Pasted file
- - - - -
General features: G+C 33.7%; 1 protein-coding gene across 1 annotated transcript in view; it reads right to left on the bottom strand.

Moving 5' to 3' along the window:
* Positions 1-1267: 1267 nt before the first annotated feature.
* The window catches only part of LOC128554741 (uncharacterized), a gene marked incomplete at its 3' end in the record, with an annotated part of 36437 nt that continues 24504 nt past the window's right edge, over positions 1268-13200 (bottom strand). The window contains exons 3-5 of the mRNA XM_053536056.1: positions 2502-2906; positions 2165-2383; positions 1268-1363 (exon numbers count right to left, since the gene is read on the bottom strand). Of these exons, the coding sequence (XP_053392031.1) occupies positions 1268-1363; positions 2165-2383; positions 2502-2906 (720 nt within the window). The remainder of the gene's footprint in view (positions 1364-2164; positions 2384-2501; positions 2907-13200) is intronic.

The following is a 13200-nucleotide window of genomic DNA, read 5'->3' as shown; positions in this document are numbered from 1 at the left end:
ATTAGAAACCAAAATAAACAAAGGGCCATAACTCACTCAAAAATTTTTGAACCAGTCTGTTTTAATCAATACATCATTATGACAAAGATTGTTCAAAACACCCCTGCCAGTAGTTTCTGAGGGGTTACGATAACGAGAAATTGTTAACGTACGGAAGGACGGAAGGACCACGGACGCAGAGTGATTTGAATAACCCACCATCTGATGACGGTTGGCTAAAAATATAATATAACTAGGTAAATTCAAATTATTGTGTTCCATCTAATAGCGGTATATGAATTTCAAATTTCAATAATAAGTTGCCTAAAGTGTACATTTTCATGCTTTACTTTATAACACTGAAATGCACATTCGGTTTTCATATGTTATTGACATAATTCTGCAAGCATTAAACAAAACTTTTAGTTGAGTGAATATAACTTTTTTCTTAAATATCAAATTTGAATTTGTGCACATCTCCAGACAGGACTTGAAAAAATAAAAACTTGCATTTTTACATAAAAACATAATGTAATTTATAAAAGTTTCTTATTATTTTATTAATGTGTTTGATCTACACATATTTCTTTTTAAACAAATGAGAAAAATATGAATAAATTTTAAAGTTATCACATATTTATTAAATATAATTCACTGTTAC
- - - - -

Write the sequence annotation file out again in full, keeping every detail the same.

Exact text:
General features: G+C 33.7%; 1 protein-coding gene across 1 annotated transcript in view; it reads right to left on the bottom strand.

Moving 5' to 3' along the window:
* Positions 1-1267: 1267 nt before the first annotated feature.
* The window catches only part of LOC128554741 (uncharacterized), a gene marked incomplete at its 3' end in the record, with an annotated part of 36437 nt that continues 24504 nt past the window's right edge, over positions 1268-13200 (bottom strand). The window contains exons 3-5 of the mRNA XM_053536056.1: positions 2502-2906; positions 2165-2383; positions 1268-1363 (exon numbers count right to left, since the gene is read on the bottom strand). Of these exons, the coding sequence (XP_053392031.1) occupies positions 1268-1363; positions 2165-2383; positions 2502-2906 (720 nt within the window). The remainder of the gene's footprint in view (positions 1364-2164; positions 2384-2501; positions 2907-13200) is intronic.

The following is a 13200-nucleotide window of genomic DNA, read 5'->3' as shown; positions in this document are numbered from 1 at the left end:
ATTAGAAACCAAAATAAACAAAGGGCCATAACTCACTCAAAAATTTTTGAACCAGTCTGTTTTAATCAATACATCATTATGACAAAGATTGTTCAAAACACCCCTGCCAGTAGTTTCTGAGGGGTTACGATAACGAGAAATTGTTAACGTACGGAAGGACGGAAGGACCACGGACGCAGAGTGATTTGAATAACCCACCATCTGATGACGGTTGGCTAAAAATATAATATAACTAGGTAAATTCAAATTATTGTGTTCCATCTAATAGCGGTATATGAATTTCAAATTTCAATAATAAGTTGCCTAAAGTGTACATTTTCATGCTTTACTTTATAACACTGAAATGCACATTCGGTTTTCATATGTTATTGACATAATTCTGCAAGCATTAAACAAAACTTTTAGTTGAGTGAATATAACTTTTTTCTTAAATATCAAATTTGAATTTGTGCACATCTCCAGACAGGACTTGAAAAAATAAAAACTTGCATTTTTACATAAAAACATAATGTAATTTATAAAAGTTTCTTATTATTTTATTAATGTGTTTGATCTACACATATTTCTTTTTAAACAAATGAGAAAAATATGAATAAATTTTAAAGTTATCACATATTTATTAAATATAATTCACTGTTAC